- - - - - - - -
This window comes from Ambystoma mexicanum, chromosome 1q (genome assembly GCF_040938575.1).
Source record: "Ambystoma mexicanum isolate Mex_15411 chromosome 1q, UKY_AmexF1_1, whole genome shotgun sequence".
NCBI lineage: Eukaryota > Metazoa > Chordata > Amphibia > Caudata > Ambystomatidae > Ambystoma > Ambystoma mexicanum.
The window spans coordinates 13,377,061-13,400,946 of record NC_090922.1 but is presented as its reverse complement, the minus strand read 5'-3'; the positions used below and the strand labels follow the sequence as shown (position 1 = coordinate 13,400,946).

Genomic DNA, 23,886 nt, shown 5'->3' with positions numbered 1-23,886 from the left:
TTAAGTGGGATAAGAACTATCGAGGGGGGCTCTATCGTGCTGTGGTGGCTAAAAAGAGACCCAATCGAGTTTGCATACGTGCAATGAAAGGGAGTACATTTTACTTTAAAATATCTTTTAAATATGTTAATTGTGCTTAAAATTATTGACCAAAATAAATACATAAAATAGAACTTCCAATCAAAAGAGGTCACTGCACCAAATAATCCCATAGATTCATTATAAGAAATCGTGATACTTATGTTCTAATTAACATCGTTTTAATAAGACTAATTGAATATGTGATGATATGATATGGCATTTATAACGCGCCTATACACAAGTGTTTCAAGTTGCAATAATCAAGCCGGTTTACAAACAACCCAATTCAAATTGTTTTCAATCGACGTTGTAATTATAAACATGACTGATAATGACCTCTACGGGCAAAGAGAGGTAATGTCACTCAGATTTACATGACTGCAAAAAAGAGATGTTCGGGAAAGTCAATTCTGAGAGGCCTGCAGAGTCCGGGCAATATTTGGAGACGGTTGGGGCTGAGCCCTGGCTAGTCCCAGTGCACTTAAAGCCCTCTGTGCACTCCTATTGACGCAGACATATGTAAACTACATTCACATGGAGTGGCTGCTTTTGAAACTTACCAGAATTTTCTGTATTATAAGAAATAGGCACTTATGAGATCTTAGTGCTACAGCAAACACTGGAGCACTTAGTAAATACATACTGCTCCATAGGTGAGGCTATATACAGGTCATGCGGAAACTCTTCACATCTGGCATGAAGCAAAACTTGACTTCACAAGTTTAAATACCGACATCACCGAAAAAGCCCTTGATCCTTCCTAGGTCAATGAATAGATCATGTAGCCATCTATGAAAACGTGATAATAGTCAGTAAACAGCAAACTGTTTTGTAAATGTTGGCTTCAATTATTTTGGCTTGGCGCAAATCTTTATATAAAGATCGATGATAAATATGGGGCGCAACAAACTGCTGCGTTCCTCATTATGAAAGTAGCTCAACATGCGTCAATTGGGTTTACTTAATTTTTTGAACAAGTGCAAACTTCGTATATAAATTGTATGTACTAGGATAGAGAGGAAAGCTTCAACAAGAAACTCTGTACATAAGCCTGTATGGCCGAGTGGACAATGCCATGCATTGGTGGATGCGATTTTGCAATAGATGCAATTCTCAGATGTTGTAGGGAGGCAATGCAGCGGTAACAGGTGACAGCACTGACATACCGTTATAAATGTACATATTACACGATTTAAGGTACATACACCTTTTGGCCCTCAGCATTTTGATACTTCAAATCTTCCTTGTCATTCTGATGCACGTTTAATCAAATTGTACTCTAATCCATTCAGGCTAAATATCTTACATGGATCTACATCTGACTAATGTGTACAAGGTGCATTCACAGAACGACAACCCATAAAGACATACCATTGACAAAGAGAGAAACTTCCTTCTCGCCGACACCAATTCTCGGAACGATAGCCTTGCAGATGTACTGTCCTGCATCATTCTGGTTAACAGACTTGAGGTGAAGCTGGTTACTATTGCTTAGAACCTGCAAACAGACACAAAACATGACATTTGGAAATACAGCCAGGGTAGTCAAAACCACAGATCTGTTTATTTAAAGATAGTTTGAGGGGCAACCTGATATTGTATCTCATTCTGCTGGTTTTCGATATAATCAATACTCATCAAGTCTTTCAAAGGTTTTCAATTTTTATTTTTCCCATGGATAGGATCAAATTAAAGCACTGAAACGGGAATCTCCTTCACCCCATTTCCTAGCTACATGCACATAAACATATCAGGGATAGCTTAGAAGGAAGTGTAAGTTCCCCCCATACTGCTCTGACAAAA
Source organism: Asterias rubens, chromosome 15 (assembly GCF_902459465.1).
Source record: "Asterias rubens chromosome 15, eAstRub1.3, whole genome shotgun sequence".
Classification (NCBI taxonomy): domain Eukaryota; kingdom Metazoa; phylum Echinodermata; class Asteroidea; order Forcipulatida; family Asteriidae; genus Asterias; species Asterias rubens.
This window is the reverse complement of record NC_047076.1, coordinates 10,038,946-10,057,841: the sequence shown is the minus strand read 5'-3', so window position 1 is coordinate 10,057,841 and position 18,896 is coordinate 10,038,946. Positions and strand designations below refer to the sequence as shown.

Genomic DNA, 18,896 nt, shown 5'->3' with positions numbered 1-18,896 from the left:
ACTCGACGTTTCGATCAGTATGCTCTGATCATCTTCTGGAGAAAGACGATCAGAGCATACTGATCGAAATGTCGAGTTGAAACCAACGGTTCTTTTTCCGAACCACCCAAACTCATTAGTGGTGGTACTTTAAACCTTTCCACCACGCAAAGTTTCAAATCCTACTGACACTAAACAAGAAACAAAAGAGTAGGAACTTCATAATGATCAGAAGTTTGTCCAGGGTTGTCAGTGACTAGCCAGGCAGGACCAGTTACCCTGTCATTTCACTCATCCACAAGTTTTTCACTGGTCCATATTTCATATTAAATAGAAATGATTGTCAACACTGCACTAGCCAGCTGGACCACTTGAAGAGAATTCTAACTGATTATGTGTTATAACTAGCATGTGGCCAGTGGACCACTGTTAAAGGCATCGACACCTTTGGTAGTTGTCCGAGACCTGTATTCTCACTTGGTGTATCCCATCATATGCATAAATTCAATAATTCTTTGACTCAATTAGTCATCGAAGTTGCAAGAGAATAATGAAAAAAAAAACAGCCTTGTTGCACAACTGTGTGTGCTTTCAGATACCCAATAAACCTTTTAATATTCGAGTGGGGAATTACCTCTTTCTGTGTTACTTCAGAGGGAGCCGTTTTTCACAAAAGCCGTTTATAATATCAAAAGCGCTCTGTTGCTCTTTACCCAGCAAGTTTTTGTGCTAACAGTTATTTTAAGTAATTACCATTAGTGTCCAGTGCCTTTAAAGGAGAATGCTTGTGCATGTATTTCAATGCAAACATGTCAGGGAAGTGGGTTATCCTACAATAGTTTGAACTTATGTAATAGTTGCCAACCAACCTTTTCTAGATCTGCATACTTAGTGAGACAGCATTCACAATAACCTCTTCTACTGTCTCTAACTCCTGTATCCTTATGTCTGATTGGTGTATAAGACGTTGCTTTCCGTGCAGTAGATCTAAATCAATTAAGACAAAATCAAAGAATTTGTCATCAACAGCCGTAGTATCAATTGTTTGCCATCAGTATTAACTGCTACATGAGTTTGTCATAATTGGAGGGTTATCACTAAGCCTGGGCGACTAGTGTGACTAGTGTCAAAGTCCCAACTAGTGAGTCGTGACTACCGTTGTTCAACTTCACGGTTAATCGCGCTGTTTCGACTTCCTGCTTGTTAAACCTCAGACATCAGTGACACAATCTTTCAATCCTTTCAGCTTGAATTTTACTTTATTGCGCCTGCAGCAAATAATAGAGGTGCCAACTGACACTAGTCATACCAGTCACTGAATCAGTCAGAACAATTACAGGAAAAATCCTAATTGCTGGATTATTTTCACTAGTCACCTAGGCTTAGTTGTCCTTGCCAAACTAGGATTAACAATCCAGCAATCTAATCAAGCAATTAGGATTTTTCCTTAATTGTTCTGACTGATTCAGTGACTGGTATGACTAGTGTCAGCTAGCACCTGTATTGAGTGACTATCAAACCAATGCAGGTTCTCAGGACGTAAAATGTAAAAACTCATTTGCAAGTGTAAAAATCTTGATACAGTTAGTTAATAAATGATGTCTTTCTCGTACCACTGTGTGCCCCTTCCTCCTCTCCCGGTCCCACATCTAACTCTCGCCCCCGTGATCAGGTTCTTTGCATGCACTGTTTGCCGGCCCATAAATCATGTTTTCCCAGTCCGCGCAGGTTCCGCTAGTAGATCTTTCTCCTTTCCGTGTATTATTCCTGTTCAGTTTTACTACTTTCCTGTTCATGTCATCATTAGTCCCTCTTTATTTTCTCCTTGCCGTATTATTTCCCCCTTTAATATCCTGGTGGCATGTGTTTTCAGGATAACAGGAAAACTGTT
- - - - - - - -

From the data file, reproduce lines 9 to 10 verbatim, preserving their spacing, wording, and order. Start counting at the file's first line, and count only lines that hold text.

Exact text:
Classification (NCBI taxonomy): domain Eukaryota; kingdom Metazoa; phylum Echinodermata; class Asteroidea; order Forcipulatida; family Asteriidae; genus Asterias; species Asterias rubens.
This window is the reverse complement of record NC_047076.1, coordinates 10,038,946-10,057,841: the sequence shown is the minus strand read 5'-3', so window position 1 is coordinate 10,057,841 and position 18,896 is coordinate 10,038,946. Positions and strand designations below refer to the sequence as shown.